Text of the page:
He was missing for well over an hour but was ultimately found and rescued from the mighty Pacific alive and relatively well. The crew did a magnificent job by putting all their training into practice. The whole incident was captured by the on board media crew and also our professional cameraman filming for the two international TV series to be distributed by BBC Worldwide.

By the time we were able to inform the casualty’s next of kin we had already received photographs, key video clips of the incident and rescue as a supporting resource to the press statement that could then be released. That immediacy not only enabled us to illustrate the story, but to demonstrate the training and professionalism at work in helping to avert a tragedy. It not only went viral in social media but was used extensively by the media and was not only seen across all the leading UK and US television news shows but also across the world.

This thirst for content isn’t confined to these sorts of incidents but isused continuously to tell the story of local heroes, the ‘ordinary’ people who achieve something remarkable by taking on one of the toughest challenges on the planet; countries following their national entries or brands charting their team’s progress and sharing it with their communities.


The evidence is in our media figures which continue to outstrip the record-breaking performance of the last race. At just over the half way point we have already matched the cumulative global media audience achieved in the whole of the 2011-12 campaign in excess of two billion people (source: Kantar Media).

The TV graphics technology used in San Francisco Bay by the America’s Cuprevolutionised the event for spectators and is creating more interest in sailing. We have a slightly different proposition which extends beyond the confines of sailing into extreme human adventure. But the audience needs to understand what is happening and be able to engage with the compelling human stories and competitive spirit which drive the Clipper Race from strength to strength.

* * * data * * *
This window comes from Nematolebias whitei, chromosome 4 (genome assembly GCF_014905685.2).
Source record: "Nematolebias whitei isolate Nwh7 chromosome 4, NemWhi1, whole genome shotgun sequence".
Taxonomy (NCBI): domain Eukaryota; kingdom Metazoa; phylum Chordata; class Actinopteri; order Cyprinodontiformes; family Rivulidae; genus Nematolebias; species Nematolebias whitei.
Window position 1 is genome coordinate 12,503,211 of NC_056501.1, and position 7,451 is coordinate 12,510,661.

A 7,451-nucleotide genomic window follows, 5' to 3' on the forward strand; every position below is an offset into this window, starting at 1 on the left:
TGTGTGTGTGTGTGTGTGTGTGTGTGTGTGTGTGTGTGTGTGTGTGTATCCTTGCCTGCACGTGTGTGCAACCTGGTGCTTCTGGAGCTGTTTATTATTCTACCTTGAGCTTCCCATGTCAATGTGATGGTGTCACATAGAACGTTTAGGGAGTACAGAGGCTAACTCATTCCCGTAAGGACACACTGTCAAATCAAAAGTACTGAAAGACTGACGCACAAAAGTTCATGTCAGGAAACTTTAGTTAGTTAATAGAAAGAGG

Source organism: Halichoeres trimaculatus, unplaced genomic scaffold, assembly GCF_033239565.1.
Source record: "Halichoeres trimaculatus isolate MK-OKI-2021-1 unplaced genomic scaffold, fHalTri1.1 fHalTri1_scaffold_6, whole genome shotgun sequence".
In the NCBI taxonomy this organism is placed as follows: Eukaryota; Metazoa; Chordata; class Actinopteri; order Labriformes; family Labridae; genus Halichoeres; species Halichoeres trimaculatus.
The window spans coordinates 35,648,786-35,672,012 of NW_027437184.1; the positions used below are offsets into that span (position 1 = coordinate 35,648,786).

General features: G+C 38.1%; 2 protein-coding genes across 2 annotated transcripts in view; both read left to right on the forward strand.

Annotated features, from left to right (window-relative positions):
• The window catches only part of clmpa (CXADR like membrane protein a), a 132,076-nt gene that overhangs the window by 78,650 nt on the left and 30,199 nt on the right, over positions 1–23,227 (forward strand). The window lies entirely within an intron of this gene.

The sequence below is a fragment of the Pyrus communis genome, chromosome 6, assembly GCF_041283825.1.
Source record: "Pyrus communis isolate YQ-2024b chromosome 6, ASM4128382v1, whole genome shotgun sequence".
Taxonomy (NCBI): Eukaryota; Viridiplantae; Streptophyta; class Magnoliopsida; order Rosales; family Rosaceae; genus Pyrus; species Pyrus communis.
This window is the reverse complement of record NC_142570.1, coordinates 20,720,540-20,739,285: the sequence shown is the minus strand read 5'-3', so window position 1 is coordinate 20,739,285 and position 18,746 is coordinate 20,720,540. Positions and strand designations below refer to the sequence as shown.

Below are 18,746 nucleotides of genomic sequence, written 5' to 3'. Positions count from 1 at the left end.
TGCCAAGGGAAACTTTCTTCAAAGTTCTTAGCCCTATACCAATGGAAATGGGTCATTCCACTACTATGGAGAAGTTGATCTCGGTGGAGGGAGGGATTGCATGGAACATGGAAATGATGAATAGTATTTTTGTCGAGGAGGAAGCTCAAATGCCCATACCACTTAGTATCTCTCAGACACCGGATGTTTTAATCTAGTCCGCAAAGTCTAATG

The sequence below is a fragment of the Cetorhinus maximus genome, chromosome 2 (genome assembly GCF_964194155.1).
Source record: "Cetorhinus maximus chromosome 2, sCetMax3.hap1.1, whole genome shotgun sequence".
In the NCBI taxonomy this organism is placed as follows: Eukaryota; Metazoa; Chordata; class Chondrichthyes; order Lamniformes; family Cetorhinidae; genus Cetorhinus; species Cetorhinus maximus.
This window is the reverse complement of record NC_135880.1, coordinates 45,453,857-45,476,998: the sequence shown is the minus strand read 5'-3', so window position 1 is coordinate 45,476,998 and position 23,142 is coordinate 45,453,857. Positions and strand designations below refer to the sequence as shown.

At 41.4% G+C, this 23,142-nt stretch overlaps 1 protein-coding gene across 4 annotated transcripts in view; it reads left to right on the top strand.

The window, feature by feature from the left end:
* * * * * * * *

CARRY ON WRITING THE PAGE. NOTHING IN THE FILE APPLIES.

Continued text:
However, if we are unlikely to get you from your armchair and onto the deck of a boat you can still share in the experience. You can even compete through our official on-line game and race a virtual yacht in the same global series to emerge champion of the digital world. Good luck!

I’ll be packing my bags for New York shortly, the second port in our US coast-to-coast leg. From here I’ll be assessing the business side of the Clipper Race from our event at the NASDAQ in Time Square and the fleet’s New York home at North Cove Marina in front of the World Financial Centre.

You can follow the Clipper Race here: where there are links to all the features mentioned in this month’s article. You can also visit the official YouTube channel: and on Facebook and Twitter @ClipperRace

It is 45 years since Sir Robin Knox-Johnston set off on his record breaking solo, non-stop circumnavigation in 1968-69. In 1995, he established the Clipper Race, to give everyone, regardless of sailing experience, the opportunity to discover the exhilaration of ocean racing.

Now the world’s longest ocean race, 670 amateur sailors representing more than 40 nations will compete in the Clipper 2013-14 Race. They set sail from London on September 1 and will travel 40,000 miles on twelve Clipper 70’s in 15 races across all six continents, not returning to London till July 2014.

Youcan follow the Clipper 2013-14 Race at and on Twitter via @ClipperRace. Follow Sir Robin on Twitter @SirRKJ.

Sir Robin’s isportconnect-profile-widget